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Public Health Column for the Times-News

Learning the hard way about rabies vaccinations

Published: Wednesday, May 6, 2015

By KIMBERLY HORTON
Health Department columnist

Sometimes I learn the hard way. A good example is the time I brought home a stray cat after spending Thanksgiving with family in South Carolina.

That was my first mistake (some might think), but this especially beautiful and charming cat was homeless. To my credit, when I returned home I called my vet for the first available appointment time. The vet checked him over and then vaccinated our new feline against rabies. By the way, we named this white and black long-haired cat Skunk (second mistake) because of his stripes.

Always the responsible pet owner, I knew Skunk needed the rabies vaccine for his protection. North Carolina does also have a law that requires a rabies vaccine for all dogs, cats and ferrets four months of age or older. An animal receiving its first dose of rabies vaccine is not protected until at least 28 days after the vaccine is given, and is treated as unvaccinated until that time. I didn’t know this, and thought that Skunk was fully protected from rabies (third mistake).

Two weeks after his rabies vaccine, Skunk saw another cat through our window, and in an attempt to attack the tortoiseshell intruder, he struggled to jump out of my husband’s arms and in the process bit his hand. I knew that bites (especially from cats) could be serious, so I drove my husband to an urgent care facility to have his hand examined.

After the doctor treated his hand, it didn’t take long for an officer to appear to take a report about the incident. It was then that I learned that a physician treating an animal bite must report the incident to Animal Services.

Next I heard the word “quarantine” and learned that since it had been less than 28 days since Skunk (whose name I had since changed to Scout — fourth mistake) had received the rabies vaccine, he was considered unprotected. That meant he had to be confined for 10 days to see if he developed any rabies symptoms.

Fortunately for us, Scout never developed any symptoms, and my husband’s hand healed. Perhaps the most difficult part of the whole ordeal was keeping all of the officials involved straight about which animal we were talking about. Some thought a skunk had attacked my husband.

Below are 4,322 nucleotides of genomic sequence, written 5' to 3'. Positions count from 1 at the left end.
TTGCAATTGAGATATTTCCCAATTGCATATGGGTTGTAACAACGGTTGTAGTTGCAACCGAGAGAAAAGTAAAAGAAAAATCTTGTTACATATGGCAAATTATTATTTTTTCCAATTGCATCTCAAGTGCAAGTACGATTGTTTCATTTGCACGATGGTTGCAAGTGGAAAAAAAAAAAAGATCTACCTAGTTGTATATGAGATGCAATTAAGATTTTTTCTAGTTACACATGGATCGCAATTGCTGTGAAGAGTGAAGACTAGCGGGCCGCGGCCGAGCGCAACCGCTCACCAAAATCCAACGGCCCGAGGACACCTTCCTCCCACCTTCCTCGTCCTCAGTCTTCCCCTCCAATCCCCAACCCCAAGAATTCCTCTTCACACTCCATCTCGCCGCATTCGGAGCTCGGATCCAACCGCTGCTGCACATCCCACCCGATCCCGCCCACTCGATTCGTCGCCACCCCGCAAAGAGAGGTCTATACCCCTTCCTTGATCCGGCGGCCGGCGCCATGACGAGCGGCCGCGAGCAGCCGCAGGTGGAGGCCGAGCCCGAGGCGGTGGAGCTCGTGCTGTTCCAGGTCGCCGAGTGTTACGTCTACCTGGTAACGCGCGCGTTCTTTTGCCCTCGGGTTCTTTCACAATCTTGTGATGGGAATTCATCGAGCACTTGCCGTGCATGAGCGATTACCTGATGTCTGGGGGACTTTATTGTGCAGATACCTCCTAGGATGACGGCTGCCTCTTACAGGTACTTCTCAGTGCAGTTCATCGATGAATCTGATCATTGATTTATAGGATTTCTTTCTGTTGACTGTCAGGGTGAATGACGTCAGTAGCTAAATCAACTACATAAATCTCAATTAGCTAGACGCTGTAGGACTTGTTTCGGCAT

So what did I learn? Obviously a lot, but there’s even more to know about the rabies vaccine.

In general, after your pet’s first rabies vaccine, the following vaccine is valid for a three-year period. And since your pet had been previously vaccinated, it is considered protected immediately upon receiving the vaccine. The date of vaccination is important, too. The next rabies vaccine should be given on or before the due date on your pet’s rabies certificate. It’s crucial to keep the rabies certificate in a readily available place so you can prove your pet has been vaccinated. Your dog or cat must wear the rabies tag whenever it’s away from your home.

Why are the details important? Consider the consequences:

  • If you wait to get the rabies booster — even for one day — your pet will not be considered protected or vaccinated. An out-of-date rabies vaccine could be trouble for your pet if there’s a current rabies outbreak or a suspected rabies case.

  • Sadly, if an unvaccinated pet, or a pet whose vaccination has expired, has contact with a rabid animal, it must be euthanized immediately or confined (quarantined) for six months. The quarantine ensures that the animal is not going to develop rabies as a result of the exposure. If quarantined, the owner is responsible for the cost, which gets very expensive, whether boarding with a vet or at the Animal Shelter.

  • If your vaccinated pet has contact with a rabid animal, do not touch your pet, because infected saliva could be on its fur. Call your vet to have your pet re-vaccinated within five days (120 hours of the exposure). If you don’t revaccinate, then your pet will be considered unvaccinated.

  • If your pet is found roaming and bites someone, it could be euthanized 72 hours after the bite if you can’t be located to prove vaccination. Make sure your pet is wearing the required rabies tag and other ID tags. Also consider a microchip for your pet.

Despite the progress made in reducing the number of rabies-related deaths in the United States, rabies hasn’t gone away, particularly in the wildlife population. In the pet population, cats have become the most identified domestic animal carrying rabies.

The North Carolina State Laboratory of Public Health documented 352 cases of rabies in 2014. Last year, Henderson County had two documented cases. Already this year, I’ve read about rabies in Davidson, Orange, Catawba and Cumberland counties, and next door in Buncombe County.

Combatting rabies is not cheap. The Centers for Disease Control estimates that every year 40,000 people in the U.S. receive a series of shots known as post-exposure prophylaxis (PEP) due to potential exposure to rabies. The U.S. public health cost associated with rabies is more than $300 million a year.

One way our county battles rabies is through offering low-cost rabies clinics each year. Henderson County Animal Services partners with veterinary practices to schedule clinics the first full week in March for cats and the first full week in May for dogs. Tomorrow is the last day for the dog clinic, so call a participating vet to make an appointment if interested. Even indoor pets or pets that go out occasionally should be vaccinated.

The rabies vaccine is inexpensive yet highly effective. It’s the only way to keep your pets safe from rabies. Don’t delay.


Kimberly Horton is the communications manager at the Henderson County Department of Public Health. She can be reached at khorton@hendersoncountync.org.

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